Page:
Next, I called our local burial ground in Hampton to see if they have any plots available.  They also only have plots in the cremated remains area. Need to book an appointment with a member of staff to arrange to view and select the plot. The rates for purchasing a space for a resident of the borough are £905 and then £352 to place ashes. I also need to fill in an application form for the above to happen plus arrange with a third-party company to put the inscription on the plaque. It already feels like there is so much to do. For some reason I did feel a little odd when I told them that I was organising a DIY funeral…there was a definite pause like I had said something very strange but I don’t know if this was my imagination or not. It also made me question whether I was doing the right thing or whether what I was undertaking as a DIY funeral was totally mad.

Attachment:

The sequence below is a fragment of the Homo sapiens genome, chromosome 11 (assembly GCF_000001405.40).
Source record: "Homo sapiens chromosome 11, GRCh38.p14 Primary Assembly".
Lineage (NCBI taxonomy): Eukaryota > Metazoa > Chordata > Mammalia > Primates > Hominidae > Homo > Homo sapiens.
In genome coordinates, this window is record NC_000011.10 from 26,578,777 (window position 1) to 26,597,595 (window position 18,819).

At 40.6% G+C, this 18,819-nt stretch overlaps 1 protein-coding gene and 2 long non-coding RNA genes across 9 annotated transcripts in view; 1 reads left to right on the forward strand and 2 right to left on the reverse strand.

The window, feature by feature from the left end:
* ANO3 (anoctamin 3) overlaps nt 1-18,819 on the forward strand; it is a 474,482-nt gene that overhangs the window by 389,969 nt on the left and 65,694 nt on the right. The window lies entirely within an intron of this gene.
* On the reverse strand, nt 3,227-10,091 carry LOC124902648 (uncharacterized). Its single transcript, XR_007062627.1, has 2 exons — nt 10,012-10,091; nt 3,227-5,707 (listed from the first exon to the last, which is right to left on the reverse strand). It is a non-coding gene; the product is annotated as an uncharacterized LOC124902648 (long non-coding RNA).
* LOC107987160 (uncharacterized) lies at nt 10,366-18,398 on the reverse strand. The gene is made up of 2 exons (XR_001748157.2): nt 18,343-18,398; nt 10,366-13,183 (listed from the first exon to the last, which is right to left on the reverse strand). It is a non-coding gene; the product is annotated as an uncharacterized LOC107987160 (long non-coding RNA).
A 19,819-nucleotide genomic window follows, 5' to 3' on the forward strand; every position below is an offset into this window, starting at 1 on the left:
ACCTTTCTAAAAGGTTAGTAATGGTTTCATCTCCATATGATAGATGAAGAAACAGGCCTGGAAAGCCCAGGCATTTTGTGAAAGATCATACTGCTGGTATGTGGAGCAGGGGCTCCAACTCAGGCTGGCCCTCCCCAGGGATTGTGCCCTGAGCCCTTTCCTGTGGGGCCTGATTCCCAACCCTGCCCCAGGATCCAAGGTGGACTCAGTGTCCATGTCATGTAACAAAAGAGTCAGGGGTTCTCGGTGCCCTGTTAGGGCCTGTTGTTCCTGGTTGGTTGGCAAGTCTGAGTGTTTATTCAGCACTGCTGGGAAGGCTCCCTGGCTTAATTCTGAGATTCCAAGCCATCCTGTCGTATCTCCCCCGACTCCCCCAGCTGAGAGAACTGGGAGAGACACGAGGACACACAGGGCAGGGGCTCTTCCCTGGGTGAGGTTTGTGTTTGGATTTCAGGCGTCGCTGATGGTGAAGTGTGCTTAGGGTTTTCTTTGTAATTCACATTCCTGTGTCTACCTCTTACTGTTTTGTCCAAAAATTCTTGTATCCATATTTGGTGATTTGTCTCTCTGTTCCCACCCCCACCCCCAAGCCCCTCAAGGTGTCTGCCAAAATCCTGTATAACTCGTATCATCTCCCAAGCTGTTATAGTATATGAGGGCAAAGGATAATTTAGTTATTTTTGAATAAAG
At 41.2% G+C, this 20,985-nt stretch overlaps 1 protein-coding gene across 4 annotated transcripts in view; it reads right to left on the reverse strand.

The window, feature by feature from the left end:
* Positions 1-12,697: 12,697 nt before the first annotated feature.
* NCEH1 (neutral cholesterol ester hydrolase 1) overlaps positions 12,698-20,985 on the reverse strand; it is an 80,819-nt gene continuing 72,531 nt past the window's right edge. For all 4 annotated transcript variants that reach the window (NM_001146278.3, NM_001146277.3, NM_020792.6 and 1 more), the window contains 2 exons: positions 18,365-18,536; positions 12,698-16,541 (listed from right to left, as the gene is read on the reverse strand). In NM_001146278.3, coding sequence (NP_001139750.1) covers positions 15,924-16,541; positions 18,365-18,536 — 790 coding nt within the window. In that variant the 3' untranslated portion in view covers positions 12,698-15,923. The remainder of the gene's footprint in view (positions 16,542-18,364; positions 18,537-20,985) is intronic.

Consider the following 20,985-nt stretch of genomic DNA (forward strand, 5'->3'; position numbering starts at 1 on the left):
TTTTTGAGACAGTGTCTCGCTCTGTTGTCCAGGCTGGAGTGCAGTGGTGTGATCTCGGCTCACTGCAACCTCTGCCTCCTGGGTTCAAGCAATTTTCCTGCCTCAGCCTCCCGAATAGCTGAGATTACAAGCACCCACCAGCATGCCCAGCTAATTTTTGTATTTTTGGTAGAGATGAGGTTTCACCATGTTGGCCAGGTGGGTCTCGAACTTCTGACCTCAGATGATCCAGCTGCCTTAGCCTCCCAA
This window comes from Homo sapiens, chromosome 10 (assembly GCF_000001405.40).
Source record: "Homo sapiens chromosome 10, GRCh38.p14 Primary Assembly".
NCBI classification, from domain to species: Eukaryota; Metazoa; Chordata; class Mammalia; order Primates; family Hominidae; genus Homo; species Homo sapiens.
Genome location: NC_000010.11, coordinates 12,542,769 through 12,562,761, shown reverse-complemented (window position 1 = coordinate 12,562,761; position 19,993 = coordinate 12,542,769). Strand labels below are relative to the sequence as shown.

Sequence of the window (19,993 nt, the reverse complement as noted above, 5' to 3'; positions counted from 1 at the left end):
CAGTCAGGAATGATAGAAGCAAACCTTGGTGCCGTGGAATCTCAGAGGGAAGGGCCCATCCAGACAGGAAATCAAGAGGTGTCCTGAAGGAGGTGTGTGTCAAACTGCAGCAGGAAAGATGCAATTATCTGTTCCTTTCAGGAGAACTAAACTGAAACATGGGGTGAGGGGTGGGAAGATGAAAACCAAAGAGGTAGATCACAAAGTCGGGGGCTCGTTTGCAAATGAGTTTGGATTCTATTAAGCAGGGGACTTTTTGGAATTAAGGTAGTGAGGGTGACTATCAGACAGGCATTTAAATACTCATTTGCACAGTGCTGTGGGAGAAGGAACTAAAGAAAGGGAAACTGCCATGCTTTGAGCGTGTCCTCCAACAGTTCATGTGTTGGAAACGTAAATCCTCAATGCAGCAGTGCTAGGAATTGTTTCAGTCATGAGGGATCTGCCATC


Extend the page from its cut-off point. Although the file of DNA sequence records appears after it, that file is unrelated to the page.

Called around catering companies. I know she would have wanted something simple but using locally sourced ingredients but found it hard to find a company who didn’t want to charge the moon and stars for that! Finally found one who would be able to cater for the 50 guests for £300 to fit that bill but to be honest on such a tight budget I think I am going to skip the catering all together and in true spirit of a DIY funeral, cater it myself from ASDA and ask guests to BYO.

Cost at the end of day one:

Body storage: £315 (factored in seven nights)

Body collection: £380

Death certificate: £164

Cremation (incl. coffin): £2,750

Total cost: £3,609

Funeral Challenge

Day Two